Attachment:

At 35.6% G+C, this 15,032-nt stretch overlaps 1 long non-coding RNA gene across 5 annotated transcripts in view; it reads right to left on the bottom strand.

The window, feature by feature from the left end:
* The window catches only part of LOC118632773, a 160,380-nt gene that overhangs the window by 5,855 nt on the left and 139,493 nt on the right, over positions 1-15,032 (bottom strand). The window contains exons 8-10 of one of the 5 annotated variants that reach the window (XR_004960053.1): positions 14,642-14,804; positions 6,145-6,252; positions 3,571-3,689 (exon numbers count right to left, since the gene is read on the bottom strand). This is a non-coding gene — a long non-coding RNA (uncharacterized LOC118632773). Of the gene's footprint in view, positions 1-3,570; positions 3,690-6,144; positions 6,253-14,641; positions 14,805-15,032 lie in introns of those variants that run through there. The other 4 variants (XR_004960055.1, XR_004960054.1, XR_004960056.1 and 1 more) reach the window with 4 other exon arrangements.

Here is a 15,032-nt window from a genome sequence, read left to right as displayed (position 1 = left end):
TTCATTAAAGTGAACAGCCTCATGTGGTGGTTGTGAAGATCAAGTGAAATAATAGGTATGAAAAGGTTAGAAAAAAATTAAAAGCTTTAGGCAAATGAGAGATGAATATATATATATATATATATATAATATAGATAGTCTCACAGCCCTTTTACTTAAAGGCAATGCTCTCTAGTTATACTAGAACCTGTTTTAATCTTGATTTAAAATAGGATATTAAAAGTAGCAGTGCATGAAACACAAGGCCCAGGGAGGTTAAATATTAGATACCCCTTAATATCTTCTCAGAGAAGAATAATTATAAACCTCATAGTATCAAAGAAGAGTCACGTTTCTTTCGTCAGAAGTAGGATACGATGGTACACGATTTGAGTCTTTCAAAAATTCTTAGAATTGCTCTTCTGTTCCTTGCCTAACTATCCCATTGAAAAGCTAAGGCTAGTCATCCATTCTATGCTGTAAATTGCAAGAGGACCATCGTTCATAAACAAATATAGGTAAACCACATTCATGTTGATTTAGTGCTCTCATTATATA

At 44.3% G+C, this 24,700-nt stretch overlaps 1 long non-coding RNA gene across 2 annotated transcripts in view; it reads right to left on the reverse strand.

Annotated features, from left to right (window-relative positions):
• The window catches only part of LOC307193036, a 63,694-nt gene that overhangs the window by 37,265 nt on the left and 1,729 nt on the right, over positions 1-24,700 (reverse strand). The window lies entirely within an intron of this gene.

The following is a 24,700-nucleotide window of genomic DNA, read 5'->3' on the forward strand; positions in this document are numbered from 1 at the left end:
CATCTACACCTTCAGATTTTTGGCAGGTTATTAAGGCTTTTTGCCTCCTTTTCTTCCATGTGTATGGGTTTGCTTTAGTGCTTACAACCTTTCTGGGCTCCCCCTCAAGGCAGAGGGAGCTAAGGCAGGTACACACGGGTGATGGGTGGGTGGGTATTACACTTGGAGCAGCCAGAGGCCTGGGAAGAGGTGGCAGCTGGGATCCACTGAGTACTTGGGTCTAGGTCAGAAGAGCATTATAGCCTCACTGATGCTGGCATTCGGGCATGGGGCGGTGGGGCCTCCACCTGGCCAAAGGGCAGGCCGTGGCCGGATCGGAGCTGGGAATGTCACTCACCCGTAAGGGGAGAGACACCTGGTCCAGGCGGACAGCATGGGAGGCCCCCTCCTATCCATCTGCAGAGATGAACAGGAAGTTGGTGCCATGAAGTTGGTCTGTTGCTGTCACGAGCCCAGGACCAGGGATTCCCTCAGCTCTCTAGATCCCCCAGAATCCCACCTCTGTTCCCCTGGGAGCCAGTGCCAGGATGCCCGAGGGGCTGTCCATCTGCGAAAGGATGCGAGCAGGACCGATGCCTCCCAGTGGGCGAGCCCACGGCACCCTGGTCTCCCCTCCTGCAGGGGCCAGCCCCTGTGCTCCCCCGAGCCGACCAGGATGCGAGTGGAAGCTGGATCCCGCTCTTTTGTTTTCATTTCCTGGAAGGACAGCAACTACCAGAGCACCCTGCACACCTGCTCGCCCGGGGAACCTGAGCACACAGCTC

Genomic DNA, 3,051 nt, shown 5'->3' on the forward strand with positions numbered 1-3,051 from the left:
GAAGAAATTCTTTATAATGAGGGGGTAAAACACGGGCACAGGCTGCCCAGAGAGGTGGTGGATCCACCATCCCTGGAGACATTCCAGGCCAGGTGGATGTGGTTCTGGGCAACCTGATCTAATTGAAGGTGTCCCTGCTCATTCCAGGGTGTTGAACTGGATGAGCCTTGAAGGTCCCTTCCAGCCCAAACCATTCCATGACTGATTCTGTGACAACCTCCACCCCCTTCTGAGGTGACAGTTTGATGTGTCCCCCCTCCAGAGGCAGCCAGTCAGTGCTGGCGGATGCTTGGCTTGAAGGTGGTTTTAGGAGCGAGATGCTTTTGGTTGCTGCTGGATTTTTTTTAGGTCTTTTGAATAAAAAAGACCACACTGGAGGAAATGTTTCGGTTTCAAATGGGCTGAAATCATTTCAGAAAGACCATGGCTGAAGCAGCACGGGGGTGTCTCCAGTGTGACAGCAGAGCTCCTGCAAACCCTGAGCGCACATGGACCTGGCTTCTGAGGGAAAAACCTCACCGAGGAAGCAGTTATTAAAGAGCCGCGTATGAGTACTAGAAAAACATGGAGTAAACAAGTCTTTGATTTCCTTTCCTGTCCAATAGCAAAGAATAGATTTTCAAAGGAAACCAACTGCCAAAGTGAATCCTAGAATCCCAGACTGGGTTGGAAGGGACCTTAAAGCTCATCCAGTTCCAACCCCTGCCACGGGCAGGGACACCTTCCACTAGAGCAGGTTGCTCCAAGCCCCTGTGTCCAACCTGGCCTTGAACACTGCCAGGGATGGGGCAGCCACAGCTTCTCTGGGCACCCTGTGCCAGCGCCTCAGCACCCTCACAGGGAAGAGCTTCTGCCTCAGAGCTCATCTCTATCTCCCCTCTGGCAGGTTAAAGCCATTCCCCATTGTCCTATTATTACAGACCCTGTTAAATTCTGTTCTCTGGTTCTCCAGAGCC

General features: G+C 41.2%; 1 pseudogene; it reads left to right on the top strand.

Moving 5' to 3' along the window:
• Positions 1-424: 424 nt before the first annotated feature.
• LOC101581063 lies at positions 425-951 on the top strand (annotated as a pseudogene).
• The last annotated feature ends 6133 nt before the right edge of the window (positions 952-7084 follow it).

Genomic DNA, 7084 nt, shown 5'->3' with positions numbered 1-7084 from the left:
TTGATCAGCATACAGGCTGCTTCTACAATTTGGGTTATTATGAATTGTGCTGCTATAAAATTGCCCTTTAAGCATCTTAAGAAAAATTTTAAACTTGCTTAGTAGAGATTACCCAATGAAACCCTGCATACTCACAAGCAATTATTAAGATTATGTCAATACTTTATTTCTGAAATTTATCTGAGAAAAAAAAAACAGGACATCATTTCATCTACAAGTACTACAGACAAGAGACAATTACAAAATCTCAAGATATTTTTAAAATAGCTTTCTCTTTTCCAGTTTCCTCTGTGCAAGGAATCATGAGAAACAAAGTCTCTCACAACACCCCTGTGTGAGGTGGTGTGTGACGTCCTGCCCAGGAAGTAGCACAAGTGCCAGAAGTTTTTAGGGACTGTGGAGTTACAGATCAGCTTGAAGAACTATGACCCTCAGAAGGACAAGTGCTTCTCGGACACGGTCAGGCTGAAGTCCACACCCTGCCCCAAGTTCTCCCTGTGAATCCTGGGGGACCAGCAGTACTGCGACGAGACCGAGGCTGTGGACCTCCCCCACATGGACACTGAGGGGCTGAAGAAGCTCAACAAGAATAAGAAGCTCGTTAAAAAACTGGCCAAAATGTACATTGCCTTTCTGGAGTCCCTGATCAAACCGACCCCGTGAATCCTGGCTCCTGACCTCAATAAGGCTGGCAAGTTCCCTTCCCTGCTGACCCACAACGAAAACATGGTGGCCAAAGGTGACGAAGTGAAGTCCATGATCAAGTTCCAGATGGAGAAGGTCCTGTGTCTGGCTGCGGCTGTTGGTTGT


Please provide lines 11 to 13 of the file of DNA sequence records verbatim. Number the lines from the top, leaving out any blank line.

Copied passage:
Genomic DNA, 3,051 nt, shown 5'->3' on the forward strand with positions numbered 1-3,051 from the left:
GAAGAAATTCTTTATAATGAGGGGGTAAAACACGGGCACAGGCTGCCCAGAGAGGTGGTGGATCCACCATCCCTGGAGACATTCCAGGCCAGGTGGATGTGGTTCTGGGCAACCTGATCTAATTGAAGGTGTCCCTGCTCATTCCAGGGTGTTGAACTGGATGAGCCTTGAAGGTCCCTTCCAGCCCAAACCATTCCATGACTGATTCTGTGACAACCTCCACCCCCTTCTGAGGTGACAGTTTGATGTGTCCCCCCTCCAGAGGCAGCCAGTCAGTGCTGGCGGATGCTTGGCTTGAAGGTGGTTTTAGGAGCGAGATGCTTTTGGTTGCTGCTGGATTTTTTTTAGGTCTTTTGAATAAAAAAGACCACACTGGAGGAAATGTTTCGGTTTCAAATGGGCTGAAATCATTTCAGAAAGACCATGGCTGAAGCAGCACGGGGGTGTCTCCAGTGTGACAGCAGAGCTCCTGCAAACCCTGAGCGCACATGGACCTGGCTTCTGAGGGAAAAACCTCACCGAGGAAGCAGTTATTAAAGAGCCGCGTATGAGTACTAGAAAAACATGGAGTAAACAAGTCTTTGATTTCCTTTCCTGTCCAATAGCAAAGAATAGATTTTCAAAGGAAACCAACTGCCAAAGTGAATCCTAGAATCCCAGACTGGGTTGGAAGGGACCTTAAAGCTCATCCAGTTCCAACCCCTGCCACGGGCAGGGACACCTTCCACTAGAGCAGGTTGCTCCAAGCCCCTGTGTCCAACCTGGCCTTGAACACTGCCAGGGATGGGGCAGCCACAGCTTCTCTGGGCACCCTGTGCCAGCGCCTCAGCACCCTCACAGGGAAGAGCTTCTGCCTCAGAGCTCATCTCTATCTCCCCTCTGGCAGGTTAAAGCCATTCCCCATTGTCCTATTATTACAGACCCTGTTAAATTCTGTTCTCTGGTTCTCCAGAGCC

General features: G+C 41.2%; 1 pseudogene; it reads left to right on the top strand.